SHE Level 3
SCQF Credit Points 20.00
ECTS Credit Points 10.00
Module Code M3N325604
Module Leader Linda Shearer
School Glasgow School for Business and Society
Subject Tourism, Events and Sport
  • A (September start)

Summary of Content

This module will examine concepts that shape tourism and events as a political process. It will explore the rationale behind the development of tourism strategies and the creation of events at the local, national and international levels as well as consider the impact and scale of government intervention. The module introduces students to the organisations and core funding bodies involved in the strategic delivery of tourism and events, allowing them to understand how events are funded and resourced. The second half of the module will examine policy at an international level, critiquing the bidding process for major events and exploring the rationale behind developed and developing nations seeking to grow the destination using event and tourism strategies. Summary of how PRME-related issues / topics are covered in this module: The module embeds principles of responsible management within its entire curriculum, and also includes consideration of forgotten stakeholders such as communities, etc.


Understanding Event and Tourism Policy Political Landscape, Tourism and Event Policy and groups involved in political decision making Global Citizenship and developing policy: Groups hidden from policies Developing policy in a globalised world Inequities and Imbalances of power when developing destination strategies: Public Vs. Private Politicising Resource Funding: Neoliberalism in context International perspectives on tourism and event policy making. Corporate Social Responsibility Feedback and Assessment Understanding mega event bidding The policy of event bidding The power of policy in making or breaking a destination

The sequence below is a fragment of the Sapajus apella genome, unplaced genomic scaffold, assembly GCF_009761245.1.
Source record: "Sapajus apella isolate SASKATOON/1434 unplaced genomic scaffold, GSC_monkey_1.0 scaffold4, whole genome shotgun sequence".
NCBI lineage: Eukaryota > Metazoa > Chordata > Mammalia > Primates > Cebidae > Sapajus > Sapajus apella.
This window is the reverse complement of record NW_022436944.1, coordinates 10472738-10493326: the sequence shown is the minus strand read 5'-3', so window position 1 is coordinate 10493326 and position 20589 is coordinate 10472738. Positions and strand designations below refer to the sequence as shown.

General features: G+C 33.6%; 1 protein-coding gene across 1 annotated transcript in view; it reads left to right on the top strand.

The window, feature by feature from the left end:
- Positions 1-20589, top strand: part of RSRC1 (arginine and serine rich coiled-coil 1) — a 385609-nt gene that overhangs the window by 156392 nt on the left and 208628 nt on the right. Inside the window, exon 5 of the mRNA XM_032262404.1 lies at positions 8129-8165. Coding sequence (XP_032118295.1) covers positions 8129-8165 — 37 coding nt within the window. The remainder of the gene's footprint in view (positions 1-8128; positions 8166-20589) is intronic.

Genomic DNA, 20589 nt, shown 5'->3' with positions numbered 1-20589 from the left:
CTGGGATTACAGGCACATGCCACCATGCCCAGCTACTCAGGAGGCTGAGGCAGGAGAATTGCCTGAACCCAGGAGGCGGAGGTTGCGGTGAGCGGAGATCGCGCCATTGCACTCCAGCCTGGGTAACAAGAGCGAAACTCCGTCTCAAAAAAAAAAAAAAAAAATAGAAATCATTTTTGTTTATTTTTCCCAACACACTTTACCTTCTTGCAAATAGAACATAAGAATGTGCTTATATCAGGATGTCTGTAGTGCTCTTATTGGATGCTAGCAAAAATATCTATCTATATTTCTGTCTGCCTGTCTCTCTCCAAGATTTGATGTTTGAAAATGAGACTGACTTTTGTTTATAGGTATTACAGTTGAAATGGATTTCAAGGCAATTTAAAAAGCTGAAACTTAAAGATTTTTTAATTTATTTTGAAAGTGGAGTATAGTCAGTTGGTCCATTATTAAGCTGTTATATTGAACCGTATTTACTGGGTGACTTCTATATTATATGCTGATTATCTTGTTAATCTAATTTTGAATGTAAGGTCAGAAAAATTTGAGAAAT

Learning Outcomes

On successful completion of this module, the student should be able to:1.Critically analyse the influence of political ideologies underpinning the tourism and event industries;2.Evaluate the organisations which influence and shape tourism and event policy; 3.Demonstrate a critical understanding of tourism and event policy from a range of perspectives;4.Critically evaluate a range of factors within event bidding and demonstrate a critical understanding of the development of international event bidding.

Teaching / Learning Strategy